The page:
Columbus Municipal School District students saw an increase in disciplinary referrals from last August, largely due to incidents involving its middle- and high-school students.
CMSD released student discipline referrals during its regular board of trustees meeting Monday night. Although nearly all schools reported fewer referrals this past month than last August, the increased referrals from Columbus Middle School and Columbus High School swelled the district’s total to 24 more referrals to start the new school year, compared to August 2017.
CHS showed a 77-referral increase from last August, totaling 277 for the month this year. Most student infractions were tallied for cutting class, defiant and disruptive behavior, tardies and dress code violations.
“Some of that may be that people are having higher expectations and are putting more things on paper than they were last year,” said first-year Superintendent Cherie Labat. “We are going to wait and see if things settle down to see if there’s a significant difference.”
CMS students nearly doubled last year’s number rising from 60 referrals to 118. The largest increase in referrals there were bus incidents, which more than tripled from last year’s report to 39.
Labat said the increase at the secondary levels sparked a meeting with principals at CHS and CMS. She added she will continue to monitor behavior each month to see if behavior improves once students settle into the school year.
“The principals helped identify key factors on why they felt like discipline was increasing,” Labat said. “They just felt like a number of incidents that have happened outside of school have been brought into the school environment.”
Labat would not speculate on the record as to what the outside influences could be.
Joe Cook and Fairview elementaries nearly cut student referrals in half this August, while Franklin Academy cut its student referrals from 74 last August to 29 this year. Sale Elementary students also cut its referrals by seven. Stokes-Beard Elementary, the only elementary school to increase, had only five more students with referrals.
Labat credited behavioral interventionists placed at elementary campuses with the discipline improvement.
All CMSD schools, excluding CHS, showed bus incidents as the leading referral by a student. Labat said that referrals for bus incidents during the beginning of the year are often common throughout most schools.
“We will continue to be mindful of that,” Labat said. “One thing we are monitoring and making sure we are being vigilant about is continuing to develop relationships with our bus drivers to make sure they are building relationships with kids.”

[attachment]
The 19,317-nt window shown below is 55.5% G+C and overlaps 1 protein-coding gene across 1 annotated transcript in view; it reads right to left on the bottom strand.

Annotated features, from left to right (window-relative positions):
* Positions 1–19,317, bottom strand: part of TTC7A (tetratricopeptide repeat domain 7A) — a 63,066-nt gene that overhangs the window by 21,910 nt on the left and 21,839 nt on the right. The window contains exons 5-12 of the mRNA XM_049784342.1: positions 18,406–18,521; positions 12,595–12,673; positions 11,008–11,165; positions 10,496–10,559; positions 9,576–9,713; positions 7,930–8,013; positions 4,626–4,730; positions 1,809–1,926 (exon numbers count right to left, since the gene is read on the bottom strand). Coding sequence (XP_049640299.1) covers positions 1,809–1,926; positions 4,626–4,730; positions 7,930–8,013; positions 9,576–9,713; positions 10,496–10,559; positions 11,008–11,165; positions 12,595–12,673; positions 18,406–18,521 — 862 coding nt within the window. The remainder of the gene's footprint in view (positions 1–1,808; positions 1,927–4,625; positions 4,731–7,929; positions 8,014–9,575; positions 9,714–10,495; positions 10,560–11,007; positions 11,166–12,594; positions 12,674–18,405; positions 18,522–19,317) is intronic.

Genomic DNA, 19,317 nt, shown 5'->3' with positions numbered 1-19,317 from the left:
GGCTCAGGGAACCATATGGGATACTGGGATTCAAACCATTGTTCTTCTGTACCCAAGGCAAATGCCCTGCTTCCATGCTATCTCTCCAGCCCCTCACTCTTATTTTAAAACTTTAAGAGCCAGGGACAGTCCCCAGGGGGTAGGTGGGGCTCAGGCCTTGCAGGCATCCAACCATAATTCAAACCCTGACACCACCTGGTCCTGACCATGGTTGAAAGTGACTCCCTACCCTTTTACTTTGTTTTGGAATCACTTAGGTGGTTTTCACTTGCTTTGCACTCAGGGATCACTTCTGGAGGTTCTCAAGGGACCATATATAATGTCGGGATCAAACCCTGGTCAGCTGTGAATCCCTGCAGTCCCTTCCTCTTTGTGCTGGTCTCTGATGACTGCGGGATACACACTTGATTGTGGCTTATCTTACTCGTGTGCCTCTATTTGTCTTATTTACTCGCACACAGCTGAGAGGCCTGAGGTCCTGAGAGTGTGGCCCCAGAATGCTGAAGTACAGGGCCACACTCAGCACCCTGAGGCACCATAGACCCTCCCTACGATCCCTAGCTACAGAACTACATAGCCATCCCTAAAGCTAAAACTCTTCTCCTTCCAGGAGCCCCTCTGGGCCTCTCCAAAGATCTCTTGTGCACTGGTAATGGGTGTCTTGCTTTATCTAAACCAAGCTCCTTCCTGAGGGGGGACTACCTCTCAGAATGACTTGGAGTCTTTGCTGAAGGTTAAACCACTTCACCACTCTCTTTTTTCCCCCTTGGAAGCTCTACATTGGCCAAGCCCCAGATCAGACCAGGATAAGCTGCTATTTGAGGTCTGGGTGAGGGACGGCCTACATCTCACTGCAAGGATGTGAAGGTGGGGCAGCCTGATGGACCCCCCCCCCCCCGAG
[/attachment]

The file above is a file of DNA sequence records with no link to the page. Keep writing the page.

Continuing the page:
Although Lowndes County School District student discipline referrals dropped slightly for the first month of the school year, Caledonia Elementary School students had a drastic increase.
Overall, the district showed 294 referrals for August of this year, compared to 312 in August 2017.
Whereas most schools showed improvement or a slight increase, CES referrals for bus misconduct and disruptions in the classroom quadrupled. In August 2017, CES had 13 student disciplinary referrals, which increased to 52 this past month.
Deputy Superintendent Robin Ballard could not speak to a specific reason for the increase in referrals at CES, but she did note that CES has a higher student-teacher ratio than other schools in the district. With the largest increase in bus disruptions, LCSD has implemented certain safety measures.
“We have increased the number of cameras on buses in an effort to deter misbehavior,” Ballard said. “This is also a place where safety is of the utmost importance and so less tolerance is in order so students get delivered safely to school and to their homes.”
New Hope Middle School showed the greatest improvement from last year with only 25 referrals as opposed to 85 in August 2017. West Lowndes High School also showed a drastic improvement with 25 fewer referrals from last August.
“When students feel valued and are engaged in their learning process, a decrease in infractions is a natural occurrence,” Ballard said. “We strive to have safe and welcoming learning environments where high expectations and high student engagement guide student achievement.”
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